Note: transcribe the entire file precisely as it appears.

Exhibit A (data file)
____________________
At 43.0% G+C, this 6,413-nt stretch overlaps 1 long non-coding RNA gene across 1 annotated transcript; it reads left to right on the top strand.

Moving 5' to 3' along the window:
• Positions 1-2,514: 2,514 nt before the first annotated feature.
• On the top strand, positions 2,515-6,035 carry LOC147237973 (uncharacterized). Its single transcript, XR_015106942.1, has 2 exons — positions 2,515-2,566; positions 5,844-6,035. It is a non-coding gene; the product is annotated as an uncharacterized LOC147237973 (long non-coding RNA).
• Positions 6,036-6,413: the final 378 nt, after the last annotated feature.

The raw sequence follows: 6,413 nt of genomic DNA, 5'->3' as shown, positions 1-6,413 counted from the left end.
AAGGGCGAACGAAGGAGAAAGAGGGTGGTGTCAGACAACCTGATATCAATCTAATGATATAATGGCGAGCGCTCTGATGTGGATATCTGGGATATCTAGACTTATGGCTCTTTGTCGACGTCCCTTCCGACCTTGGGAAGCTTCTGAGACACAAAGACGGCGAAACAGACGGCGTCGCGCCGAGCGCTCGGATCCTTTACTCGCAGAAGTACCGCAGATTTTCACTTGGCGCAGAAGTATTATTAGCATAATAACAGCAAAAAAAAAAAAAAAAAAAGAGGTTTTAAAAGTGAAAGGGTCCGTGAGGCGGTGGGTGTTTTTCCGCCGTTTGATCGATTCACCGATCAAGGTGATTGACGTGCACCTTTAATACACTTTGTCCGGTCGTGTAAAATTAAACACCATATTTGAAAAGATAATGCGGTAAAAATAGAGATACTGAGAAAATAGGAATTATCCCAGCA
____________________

At 43.0% G+C, this 6,413-nt stretch overlaps 1 long non-coding RNA gene across 1 annotated transcript; it reads left to right on the top strand.

Moving 5' to 3' along the window:
• Positions 1-2,514: 2,514 nt before the first annotated feature.
• On the top strand, positions 2,515-6,035 carry LOC147237973 (uncharacterized). Its single transcript, XR_015106942.1, has 2 exons — positions 2,515-2,566; positions 5,844-6,035. It is a non-coding gene; the product is annotated as an uncharacterized LOC147237973 (long non-coding RNA).
• Positions 6,036-6,413: the final 378 nt, after the last annotated feature.

The raw sequence follows: 6,413 nt of genomic DNA, 5'->3' as shown, positions 1-6,413 counted from the left end.
AAGGGCGAACGAAGGAGAAAGAGGGTGGTGTCAGACAACCTGATATCAATCTAATGATATAATGGCGAGCGCTCTGATGTGGATATCTGGGATATCTAGACTTATGGCTCTTTGTCGACGTCCCTTCCGACCTTGGGAAGCTTCTGAGACACAAAGACGGCGAAACAGACGGCGTCGCGCCGAGCGCTCGGATCCTTTACTCGCAGAAGTACCGCAGATTTTCACTTGGCGCAGAAGTATTATTAGCATAATAACAGCAAAAAAAAAAAAAAAAAAAGAGGTTTTAAAAGTGAAAGGGTCCGTGAGGCGGTGGGTGTTTTTCCGCCGTTTGATCGATTCACCGATCAAGGTGATTGACGTGCACCTTTAATACACTTTGTCCGGTCGTGTAAAATTAAACACCATATTTGAAAAGATAATGCGGTAAAAATAGAGATACTGAGAAAATAGGAATTATCCCAGCA